Submittable’s conceal feature lets you decide which information will be concealed from reviewers. This could include personally-identifying information, demographic data, or anything other data specific to your grant that might be crucial to collect but could risk introducing bias into the review process. 

In Submittable, you can choose to conceal personally-identifying or other sensitive data from reviewers that could lead to conscious or unconscious bias.

Submittable allows you to set permission levels on concealed answers, which makes it easy to hide the information from certain reviewers but keep it accessible to administrators who may need it for other non-review related purposes.

Be mindful when collecting demographic data

It’s crucial to be mindful when collecting sensitive information like demographic data. Here are some proven strategies to do it right: 

Include transparent guidelines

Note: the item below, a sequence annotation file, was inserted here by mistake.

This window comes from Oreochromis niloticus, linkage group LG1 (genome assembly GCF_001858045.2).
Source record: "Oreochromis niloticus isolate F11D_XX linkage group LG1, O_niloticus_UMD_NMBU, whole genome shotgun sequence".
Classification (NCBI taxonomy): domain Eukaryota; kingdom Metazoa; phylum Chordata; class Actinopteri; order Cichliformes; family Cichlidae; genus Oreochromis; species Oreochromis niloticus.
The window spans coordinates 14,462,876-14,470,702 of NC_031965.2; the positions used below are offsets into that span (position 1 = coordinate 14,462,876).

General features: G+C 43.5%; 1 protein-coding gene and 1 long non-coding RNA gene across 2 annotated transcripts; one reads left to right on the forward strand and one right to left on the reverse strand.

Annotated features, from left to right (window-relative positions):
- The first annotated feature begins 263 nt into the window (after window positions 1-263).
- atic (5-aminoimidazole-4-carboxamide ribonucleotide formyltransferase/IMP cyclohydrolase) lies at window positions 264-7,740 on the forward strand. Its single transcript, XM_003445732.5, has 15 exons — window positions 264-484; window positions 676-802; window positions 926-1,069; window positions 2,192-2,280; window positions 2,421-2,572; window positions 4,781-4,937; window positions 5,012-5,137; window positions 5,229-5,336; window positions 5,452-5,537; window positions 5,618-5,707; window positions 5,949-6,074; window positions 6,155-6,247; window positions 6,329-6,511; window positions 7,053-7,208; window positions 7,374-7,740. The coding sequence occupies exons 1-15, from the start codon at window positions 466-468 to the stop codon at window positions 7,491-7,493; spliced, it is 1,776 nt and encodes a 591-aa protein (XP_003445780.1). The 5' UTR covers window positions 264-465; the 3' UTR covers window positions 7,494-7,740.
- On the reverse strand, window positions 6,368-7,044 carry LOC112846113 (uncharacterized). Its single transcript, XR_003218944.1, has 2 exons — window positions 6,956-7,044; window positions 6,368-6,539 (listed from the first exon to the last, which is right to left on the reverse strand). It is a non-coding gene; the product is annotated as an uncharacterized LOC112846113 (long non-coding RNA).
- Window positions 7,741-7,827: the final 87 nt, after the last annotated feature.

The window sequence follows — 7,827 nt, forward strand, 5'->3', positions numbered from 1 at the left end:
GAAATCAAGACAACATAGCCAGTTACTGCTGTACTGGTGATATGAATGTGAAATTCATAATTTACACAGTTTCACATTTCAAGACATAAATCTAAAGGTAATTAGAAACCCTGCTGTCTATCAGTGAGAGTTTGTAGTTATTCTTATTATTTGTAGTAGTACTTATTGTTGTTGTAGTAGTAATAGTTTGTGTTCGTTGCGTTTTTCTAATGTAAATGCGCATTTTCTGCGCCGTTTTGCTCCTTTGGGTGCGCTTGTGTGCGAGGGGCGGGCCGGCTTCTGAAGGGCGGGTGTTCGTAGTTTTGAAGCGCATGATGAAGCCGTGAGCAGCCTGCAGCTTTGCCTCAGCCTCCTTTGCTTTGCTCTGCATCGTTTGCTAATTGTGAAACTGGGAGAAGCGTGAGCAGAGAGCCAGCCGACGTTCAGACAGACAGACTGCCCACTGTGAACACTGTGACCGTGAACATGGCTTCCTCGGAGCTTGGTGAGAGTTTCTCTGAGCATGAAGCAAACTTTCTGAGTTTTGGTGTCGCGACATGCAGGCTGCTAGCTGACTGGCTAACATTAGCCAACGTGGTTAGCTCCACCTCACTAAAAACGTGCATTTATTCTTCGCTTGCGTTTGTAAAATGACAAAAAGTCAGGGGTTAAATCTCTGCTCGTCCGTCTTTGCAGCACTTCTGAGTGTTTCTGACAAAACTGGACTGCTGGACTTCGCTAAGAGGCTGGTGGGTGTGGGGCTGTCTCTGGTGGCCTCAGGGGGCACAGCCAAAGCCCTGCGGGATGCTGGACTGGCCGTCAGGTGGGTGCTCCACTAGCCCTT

When you’re asking people sensitive questions, it’s important to let them know why. 

For example, you can share that the information will be used at the end of your program to evaluate whether you have reached your goals around a diverse applicant pool, or to ensure that your funding is equitably distributed among different groups. 

Submittable allows you to include guidelines on your landing page and application form, as well as incorporate instructions and guidance throughout your form.

This is also a great way to let applicants know that this information will be concealed from reviewers and will not be used as part of a funding decision.

Make it optional

Especially when it comes to demographic data, such as race, gender identification, sexual orientation, disability status, or other data, it should always be the applicants choice if they want to disclose.

Allow for self-identification 

Giving individuals the option to self-describe is a key to making all individuals feel welcome and respected. 

With Submittable, you can keep demographic surveys optional, and use form logic to offer the ability to self-describe.

Be open to diverse communication styles

Allowing for a diverse communication styles and mediums lets all your applicants put their best foot forward.